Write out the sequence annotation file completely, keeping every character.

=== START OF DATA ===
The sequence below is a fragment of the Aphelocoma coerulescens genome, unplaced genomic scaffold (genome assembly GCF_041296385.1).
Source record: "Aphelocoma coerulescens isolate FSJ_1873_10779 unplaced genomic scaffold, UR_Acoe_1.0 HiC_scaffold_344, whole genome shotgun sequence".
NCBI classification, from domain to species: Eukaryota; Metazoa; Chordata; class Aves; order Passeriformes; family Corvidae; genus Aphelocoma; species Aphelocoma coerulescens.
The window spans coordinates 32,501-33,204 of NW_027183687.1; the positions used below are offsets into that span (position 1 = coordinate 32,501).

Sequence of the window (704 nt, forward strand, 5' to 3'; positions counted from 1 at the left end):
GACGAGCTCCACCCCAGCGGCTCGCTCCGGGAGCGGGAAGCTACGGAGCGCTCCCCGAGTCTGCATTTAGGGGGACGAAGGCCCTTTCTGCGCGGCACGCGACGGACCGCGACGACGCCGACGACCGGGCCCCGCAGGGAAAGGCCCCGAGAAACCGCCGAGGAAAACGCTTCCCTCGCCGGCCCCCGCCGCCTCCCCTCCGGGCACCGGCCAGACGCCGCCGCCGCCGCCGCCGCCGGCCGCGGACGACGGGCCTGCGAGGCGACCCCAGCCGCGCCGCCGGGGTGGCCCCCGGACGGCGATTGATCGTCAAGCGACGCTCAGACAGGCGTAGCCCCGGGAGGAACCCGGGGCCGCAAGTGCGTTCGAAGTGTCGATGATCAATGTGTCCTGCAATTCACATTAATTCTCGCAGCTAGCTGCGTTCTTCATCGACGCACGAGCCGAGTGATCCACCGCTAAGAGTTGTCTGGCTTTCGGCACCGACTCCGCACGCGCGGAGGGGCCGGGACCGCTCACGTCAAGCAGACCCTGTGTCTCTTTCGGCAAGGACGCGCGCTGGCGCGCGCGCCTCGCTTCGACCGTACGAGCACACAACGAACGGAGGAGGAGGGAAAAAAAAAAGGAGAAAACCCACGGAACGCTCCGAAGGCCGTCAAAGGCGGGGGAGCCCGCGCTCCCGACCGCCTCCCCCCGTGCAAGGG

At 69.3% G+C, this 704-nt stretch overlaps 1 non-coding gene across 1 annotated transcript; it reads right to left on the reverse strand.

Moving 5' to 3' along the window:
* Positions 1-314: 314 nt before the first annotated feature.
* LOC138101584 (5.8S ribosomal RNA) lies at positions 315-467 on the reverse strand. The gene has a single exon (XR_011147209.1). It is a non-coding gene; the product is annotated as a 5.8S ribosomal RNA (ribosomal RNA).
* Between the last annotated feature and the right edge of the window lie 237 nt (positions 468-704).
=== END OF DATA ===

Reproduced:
The sequence below is a fragment of the Aphelocoma coerulescens genome, unplaced genomic scaffold (genome assembly GCF_041296385.1).
Source record: "Aphelocoma coerulescens isolate FSJ_1873_10779 unplaced genomic scaffold, UR_Acoe_1.0 HiC_scaffold_344, whole genome shotgun sequence".
NCBI classification, from domain to species: Eukaryota; Metazoa; Chordata; class Aves; order Passeriformes; family Corvidae; genus Aphelocoma; species Aphelocoma coerulescens.
The window spans coordinates 32,501-33,204 of NW_027183687.1; the positions used below are offsets into that span (position 1 = coordinate 32,501).

Sequence of the window (704 nt, forward strand, 5' to 3'; positions counted from 1 at the left end):
GACGAGCTCCACCCCAGCGGCTCGCTCCGGGAGCGGGAAGCTACGGAGCGCTCCCCGAGTCTGCATTTAGGGGGACGAAGGCCCTTTCTGCGCGGCACGCGACGGACCGCGACGACGCCGACGACCGGGCCCCGCAGGGAAAGGCCCCGAGAAACCGCCGAGGAAAACGCTTCCCTCGCCGGCCCCCGCCGCCTCCCCTCCGGGCACCGGCCAGACGCCGCCGCCGCCGCCGCCGCCGGCCGCGGACGACGGGCCTGCGAGGCGACCCCAGCCGCGCCGCCGGGGTGGCCCCCGGACGGCGATTGATCGTCAAGCGACGCTCAGACAGGCGTAGCCCCGGGAGGAACCCGGGGCCGCAAGTGCGTTCGAAGTGTCGATGATCAATGTGTCCTGCAATTCACATTAATTCTCGCAGCTAGCTGCGTTCTTCATCGACGCACGAGCCGAGTGATCCACCGCTAAGAGTTGTCTGGCTTTCGGCACCGACTCCGCACGCGCGGAGGGGCCGGGACCGCTCACGTCAAGCAGACCCTGTGTCTCTTTCGGCAAGGACGCGCGCTGGCGCGCGCGCCTCGCTTCGACCGTACGAGCACACAACGAACGGAGGAGGAGGGAAAAAAAAAAGGAGAAAACCCACGGAACGCTCCGAAGGCCGTCAAAGGCGGGGGAGCCCGCGCTCCCGACCGCCTCCCCCCGTGCAAGGG

At 69.3% G+C, this 704-nt stretch overlaps 1 non-coding gene across 1 annotated transcript; it reads right to left on the reverse strand.

Moving 5' to 3' along the window:
* Positions 1-314: 314 nt before the first annotated feature.
* LOC138101584 (5.8S ribosomal RNA) lies at positions 315-467 on the reverse strand. The gene has a single exon (XR_011147209.1). It is a non-coding gene; the product is annotated as a 5.8S ribosomal RNA (ribosomal RNA).
* Between the last annotated feature and the right edge of the window lie 237 nt (positions 468-704).